Kukutis in the Dark
Radio Play Kukutis in the Dark is based on The Ballads of Kukutis by Marcelijus Martinaitis, translated by Laima Vince, published by Arc Publications, 2011
Audio drama by Amanda Dalton
Premier Broadcast on Christmas Day 2022 on Resonance FM
In 1988, when I was a twenty-two-year-old student of English and German literature at Rutgers University, at a time when my grandparents’ homeland, Lithuania, was still occupied by the Soviet Union, I wrote a letter to the Rector of Vilnius University, requesting a Soviet visa to study Lithuanian literature for a year at the university. My youthful bold plan (a plan I felt absolutely called to execute) was to translate the Lithuanian poet Marcelijus Martinaitis’s Kukučio Baladės (The Ballads of Kukutis) from Lithuanian into English. I wished to publish these outrageously absurd and at the same time beautiful poems so that the West would hear Lithuania’s voice and that freedom for Lithuania would not be forgotten. I did not travel to Lithuania in September 1988 to join a dissident group or become involved in politics or save Lithuania or to be a hero. I went to Lithuania with a simple mission—to translate poetry.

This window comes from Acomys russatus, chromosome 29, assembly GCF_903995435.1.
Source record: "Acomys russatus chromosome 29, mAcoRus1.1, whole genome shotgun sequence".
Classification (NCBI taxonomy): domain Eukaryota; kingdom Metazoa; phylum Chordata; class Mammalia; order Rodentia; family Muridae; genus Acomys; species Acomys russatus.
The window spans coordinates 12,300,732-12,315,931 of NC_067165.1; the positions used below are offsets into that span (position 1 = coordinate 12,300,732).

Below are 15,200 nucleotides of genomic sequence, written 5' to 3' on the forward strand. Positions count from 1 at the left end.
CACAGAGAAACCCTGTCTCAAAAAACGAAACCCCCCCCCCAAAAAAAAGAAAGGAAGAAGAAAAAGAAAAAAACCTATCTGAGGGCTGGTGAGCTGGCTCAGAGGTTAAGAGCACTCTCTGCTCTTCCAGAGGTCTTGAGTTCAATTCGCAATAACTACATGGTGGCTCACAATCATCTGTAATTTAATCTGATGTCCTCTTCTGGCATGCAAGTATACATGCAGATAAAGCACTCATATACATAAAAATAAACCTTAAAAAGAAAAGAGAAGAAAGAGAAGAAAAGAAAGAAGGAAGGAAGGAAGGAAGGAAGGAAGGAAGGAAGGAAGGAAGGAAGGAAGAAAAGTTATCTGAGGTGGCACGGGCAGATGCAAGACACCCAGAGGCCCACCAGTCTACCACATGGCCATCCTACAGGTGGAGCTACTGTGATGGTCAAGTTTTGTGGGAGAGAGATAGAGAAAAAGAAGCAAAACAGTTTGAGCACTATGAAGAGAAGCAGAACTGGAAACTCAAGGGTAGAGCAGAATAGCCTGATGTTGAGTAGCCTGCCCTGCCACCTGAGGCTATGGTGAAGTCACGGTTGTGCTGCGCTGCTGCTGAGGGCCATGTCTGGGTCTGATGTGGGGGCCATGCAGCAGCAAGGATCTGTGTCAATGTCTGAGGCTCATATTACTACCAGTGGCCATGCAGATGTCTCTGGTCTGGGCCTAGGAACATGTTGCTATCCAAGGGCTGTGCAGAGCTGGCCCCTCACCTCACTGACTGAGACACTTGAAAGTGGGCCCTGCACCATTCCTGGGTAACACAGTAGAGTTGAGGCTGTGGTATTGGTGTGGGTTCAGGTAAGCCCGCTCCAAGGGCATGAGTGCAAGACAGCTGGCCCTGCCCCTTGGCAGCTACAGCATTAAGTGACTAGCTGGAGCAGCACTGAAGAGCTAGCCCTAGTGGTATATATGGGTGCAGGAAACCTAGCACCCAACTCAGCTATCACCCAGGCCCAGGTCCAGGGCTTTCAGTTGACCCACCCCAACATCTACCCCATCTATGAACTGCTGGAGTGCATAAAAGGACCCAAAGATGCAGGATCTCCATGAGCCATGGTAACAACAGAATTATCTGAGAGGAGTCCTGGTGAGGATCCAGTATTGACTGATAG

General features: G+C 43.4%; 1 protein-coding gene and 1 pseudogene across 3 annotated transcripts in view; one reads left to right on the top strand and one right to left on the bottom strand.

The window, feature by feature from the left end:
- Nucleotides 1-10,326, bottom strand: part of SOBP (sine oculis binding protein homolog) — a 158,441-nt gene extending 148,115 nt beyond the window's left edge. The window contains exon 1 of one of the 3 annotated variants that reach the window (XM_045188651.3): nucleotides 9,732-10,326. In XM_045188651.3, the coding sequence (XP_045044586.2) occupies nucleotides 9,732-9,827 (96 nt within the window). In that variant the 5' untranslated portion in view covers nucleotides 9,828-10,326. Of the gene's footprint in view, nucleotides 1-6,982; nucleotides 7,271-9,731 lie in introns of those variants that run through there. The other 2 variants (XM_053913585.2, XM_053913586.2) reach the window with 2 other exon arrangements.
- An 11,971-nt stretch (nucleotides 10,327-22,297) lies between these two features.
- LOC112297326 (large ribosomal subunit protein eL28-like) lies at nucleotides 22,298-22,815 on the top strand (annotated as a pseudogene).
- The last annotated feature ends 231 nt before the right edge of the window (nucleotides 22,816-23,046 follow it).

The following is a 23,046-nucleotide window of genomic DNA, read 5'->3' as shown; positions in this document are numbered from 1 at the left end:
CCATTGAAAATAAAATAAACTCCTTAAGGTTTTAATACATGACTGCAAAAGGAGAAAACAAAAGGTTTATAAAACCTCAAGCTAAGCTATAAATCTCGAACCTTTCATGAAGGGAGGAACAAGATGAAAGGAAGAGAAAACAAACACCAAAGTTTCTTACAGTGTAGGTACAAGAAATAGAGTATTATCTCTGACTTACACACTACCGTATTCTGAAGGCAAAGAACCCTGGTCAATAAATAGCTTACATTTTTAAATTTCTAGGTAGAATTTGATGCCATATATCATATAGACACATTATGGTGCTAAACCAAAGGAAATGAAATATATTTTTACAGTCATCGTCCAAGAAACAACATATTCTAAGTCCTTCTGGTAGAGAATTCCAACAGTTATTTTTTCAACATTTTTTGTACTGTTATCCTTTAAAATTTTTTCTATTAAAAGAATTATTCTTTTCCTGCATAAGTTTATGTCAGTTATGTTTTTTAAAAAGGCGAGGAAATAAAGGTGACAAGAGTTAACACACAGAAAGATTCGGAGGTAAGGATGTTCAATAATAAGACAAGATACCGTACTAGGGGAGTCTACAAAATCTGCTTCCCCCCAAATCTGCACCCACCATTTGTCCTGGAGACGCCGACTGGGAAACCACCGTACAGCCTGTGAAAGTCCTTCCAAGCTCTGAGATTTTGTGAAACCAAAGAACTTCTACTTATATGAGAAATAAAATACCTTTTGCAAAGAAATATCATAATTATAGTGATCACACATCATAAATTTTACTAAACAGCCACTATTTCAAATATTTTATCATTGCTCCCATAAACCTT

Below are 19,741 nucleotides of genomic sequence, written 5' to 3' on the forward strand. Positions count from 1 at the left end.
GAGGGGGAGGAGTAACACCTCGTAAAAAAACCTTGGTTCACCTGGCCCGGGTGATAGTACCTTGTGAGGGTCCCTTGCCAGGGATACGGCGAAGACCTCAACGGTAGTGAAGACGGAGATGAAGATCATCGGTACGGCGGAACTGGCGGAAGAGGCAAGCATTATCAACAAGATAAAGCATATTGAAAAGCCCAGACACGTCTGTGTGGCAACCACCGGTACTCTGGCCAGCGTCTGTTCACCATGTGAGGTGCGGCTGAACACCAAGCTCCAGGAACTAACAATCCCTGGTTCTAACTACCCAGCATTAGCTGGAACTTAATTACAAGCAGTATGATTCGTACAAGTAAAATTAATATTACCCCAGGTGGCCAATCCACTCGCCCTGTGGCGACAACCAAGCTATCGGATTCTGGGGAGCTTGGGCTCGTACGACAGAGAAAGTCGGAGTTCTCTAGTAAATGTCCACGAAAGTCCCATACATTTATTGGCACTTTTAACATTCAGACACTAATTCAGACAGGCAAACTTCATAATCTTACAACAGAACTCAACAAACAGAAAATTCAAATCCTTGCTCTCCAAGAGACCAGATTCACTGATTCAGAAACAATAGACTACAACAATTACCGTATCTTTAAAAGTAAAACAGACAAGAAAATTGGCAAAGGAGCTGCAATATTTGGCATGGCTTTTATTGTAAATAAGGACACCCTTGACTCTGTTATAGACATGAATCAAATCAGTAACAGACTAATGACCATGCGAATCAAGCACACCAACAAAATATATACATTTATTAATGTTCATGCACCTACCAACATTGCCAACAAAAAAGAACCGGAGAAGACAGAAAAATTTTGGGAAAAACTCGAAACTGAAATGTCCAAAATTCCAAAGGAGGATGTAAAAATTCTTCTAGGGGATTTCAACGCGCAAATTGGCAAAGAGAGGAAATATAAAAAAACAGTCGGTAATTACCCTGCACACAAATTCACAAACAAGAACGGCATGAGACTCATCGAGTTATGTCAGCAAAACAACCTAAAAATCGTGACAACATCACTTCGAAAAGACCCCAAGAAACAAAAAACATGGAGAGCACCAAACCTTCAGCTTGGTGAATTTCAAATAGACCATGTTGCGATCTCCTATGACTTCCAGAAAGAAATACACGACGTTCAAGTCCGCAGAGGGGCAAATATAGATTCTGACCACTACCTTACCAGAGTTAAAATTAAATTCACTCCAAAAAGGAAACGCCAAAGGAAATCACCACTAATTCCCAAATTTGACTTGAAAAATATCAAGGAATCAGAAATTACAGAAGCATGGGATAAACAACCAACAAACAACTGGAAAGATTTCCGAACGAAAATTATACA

When I met the poet Marcelijus Martinaitis, a professor at Vilnius University, as a shy self-conscious Lithuanian American girl and managed to stammer out my request to translate his work of genius, The Ballads of Kukutis, he simply agreed. Martinaitis did not know English, so we worked with a system of sound with the poet reading lines and me finding the approximate rhythm in English. In October 1988, when the Lithuanian Independence Movement, Sąjūdis, where Martinaitis was a member, organized its first Congress, Martinaitis asked me to go and translate from Lithuanian into English for the foreign press. This is how my adventures translating for Sąjūdis began. But I never stopped translating poetry. At the time, it completely made sense, I was a student of poetry and many of the members of the independence movement were poets. We understood each other.
I am struck by the quality of my translations and that they have held up over time. This was an exceedingly difficult poetic text to translate with subtle allusions, metaphors, coded language designed to evade Soviet censorship, and standard Lithuanian mixed with Martinaitis’s native Samogitian dialect. I joined a folk singing group at the time so that I could delve deeper into the subtle poetics of Martinaitis’s poetry through learning the lyrics of folk songs. These poems are rooted in an archaic Lithuanian life, now lost. Martinaitis’s poems are a work of genius, and nostalgia…